Joshua Green, author of Devil's Bargain: Steve Bannon, Donald Trump, and the Storming of the Presidency, pointed out the reason Sessions is so "beleaguered" is because he "put his career on the line to endorse Trump — who has now turned on him."

Trump also took a swing at Rep. Adam Schiff (D-Calif.), the ranking member of the House Intelligence Committee, which is investigating Trump's potential ties to Russia:

Before diving into his Russia tweetstorm, Trump tweeted out a proposed change to his signature campaign phrase: "Drain the Swamp should be changed to Drain the Sewer — it's actually much worse than anyone ever thought, and it begins with the Fake News!" Becca Stanek

8:34 a.m. ET

On Monday, a panel on Morning Joe raced to react to President Trump's son-in-law and senior adviser Jared Kushner's recently released 11-page statement denying Russian collusion. In his statement to the House and Senate intelligence committees, Kushner maintained that nothing "improper" happened during his four meetings with Russians during the presidential campaign.

NBC News' Kasie Hunt interpreted Kushner's lines as "the chaos and sloppiness defense." "Essentially Jared Kushner is explaining away, point by point, all of the concerning things and offering his version of events that essentially make things that may seem to be problematic, simply the result of somebody overlooking something, of the chaos of the campaign," Hunt said, referring to Kushner's claim that he did not fully read the email inviting him to a meeting at Trump Tower with a Kremlin-connected Russian lawyer who claimed to have compromising information on Hillary Clinton. He also claimed he asked his assistant to call him about 10 minutes into the meeting as an "excuse to get out."

"This is to a certain extent, I think, the opening that Republicans who want find a reason to defend the president are looking to give them," Hunt said. "They're essentially saying, 'Look, there couldn't be any collusion here because nobody was in any position to collude. Everybody was drinking out of a fire hose.'"

Watch the panel's discussion below. Becca Stanek

8:01 a.m. ET

Gentlemen, if you're itching to voluntarily end your reproductive ability with a relatively painless snip, but also want to share the experience with some of your closest male friends, you're in luck: According to The Wall Street Journal, "'Brosectomies' are a thing now."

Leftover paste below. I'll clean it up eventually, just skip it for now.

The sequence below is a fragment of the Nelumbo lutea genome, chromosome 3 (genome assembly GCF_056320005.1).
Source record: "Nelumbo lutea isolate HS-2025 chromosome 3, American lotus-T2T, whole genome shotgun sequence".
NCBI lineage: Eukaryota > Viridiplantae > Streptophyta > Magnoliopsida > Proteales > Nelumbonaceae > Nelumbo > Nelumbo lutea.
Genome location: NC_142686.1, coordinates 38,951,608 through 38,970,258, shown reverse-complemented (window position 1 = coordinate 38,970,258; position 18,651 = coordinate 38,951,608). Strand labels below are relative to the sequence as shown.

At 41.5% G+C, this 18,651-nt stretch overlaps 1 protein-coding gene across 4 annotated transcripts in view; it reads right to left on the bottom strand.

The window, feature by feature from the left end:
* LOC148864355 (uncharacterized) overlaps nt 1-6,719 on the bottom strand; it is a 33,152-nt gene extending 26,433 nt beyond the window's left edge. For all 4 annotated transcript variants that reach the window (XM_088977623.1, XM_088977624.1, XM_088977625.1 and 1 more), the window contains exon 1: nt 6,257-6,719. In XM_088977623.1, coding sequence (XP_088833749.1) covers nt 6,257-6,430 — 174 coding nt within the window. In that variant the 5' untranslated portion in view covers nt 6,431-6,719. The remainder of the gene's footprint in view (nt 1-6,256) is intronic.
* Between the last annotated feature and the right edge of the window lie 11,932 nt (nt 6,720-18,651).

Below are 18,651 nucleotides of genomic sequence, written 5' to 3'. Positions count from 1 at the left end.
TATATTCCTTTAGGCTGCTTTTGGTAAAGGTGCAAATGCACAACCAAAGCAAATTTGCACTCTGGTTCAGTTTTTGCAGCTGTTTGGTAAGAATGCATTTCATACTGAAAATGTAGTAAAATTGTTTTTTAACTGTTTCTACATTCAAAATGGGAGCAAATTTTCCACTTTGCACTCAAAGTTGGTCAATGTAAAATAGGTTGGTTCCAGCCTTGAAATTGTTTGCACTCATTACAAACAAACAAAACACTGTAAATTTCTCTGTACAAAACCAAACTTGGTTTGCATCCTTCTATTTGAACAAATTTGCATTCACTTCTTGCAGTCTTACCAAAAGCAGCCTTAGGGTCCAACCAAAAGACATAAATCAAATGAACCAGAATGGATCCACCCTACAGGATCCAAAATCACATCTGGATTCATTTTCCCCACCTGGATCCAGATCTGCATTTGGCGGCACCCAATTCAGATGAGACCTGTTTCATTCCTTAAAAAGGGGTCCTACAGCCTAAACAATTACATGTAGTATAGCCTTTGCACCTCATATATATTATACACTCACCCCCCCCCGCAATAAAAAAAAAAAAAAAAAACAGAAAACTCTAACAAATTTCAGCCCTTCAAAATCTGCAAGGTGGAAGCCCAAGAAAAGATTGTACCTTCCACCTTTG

Hundreds of thousands of men get vasectomies in the U.S. each year, the American Urological Association says, noting that the procedure is faster and safer than the most analogous procedure for women, tubal ligation. Even so, there's obviously room for improvement — and for a few thousand dollars a head, men can get the $500 vasectomy, snacks or a steak dinner, maybe a stiff drink or two, and a club-like recovery lounge where they can watch sports with their similarly recovering pals.

Urologists who offer group vasectomies say they make the men more relaxed, willing to get snipped, and, anecdotally, quicker to recover. "We thought it was going to be painful," Jeb Lopez told the Journal, after a getting a vasectomy at a clubby clinic with friend Rob Ferretti, who videotaped the experience, but it was more like getting snapped with a rubber band. "After that, we were just laughing, I guess it's from the alcohol, but we had such a great time."

Megan Gerald joined her fiancé, David Dischley, at his appointment at the same clinic Lopez and Ferretti used, Obsidian Men's Health outside Washington, D.C., and she was impressed. "I gave birth to two children, and this is so easy," she told the Journal. "It's not fair!" You can watch Ferretti and Lopez laugh their way through their brosectomy, and read more about the trend at The Wall Street Journal. Peter Weber

7:31 a.m. ET
Justin Sullivan/Getty Images

On Monday, House and Senate Democratic leaders will roll out the Democratic Party's newly developed economic agenda, "A Better Deal: Better Jobs, Better Wages, Better Future." The agenda is a response to Democrats' disappointing performance in 2016; Senate Minority Leader Chuck Schumer (D-N.Y.) has admitted "the number one thing that we did wrong is we didn't tell people what we stood for."

The middle class-focused agenda prioritizes fighting corporate overreach and proposes an extensive infrastructure plan, paid family leave, more federal funding for job training, and an independent agency to monitor prescription drug prices. "It's about reorienting government to work on behalf of people and families," Schumer wrote in an op-ed published in The New York Times.

Democratic leaders will unveil the agenda in Berryville, Virginia, the county seat of a district Democrats need to win back to gain control of the House. Becca Stanek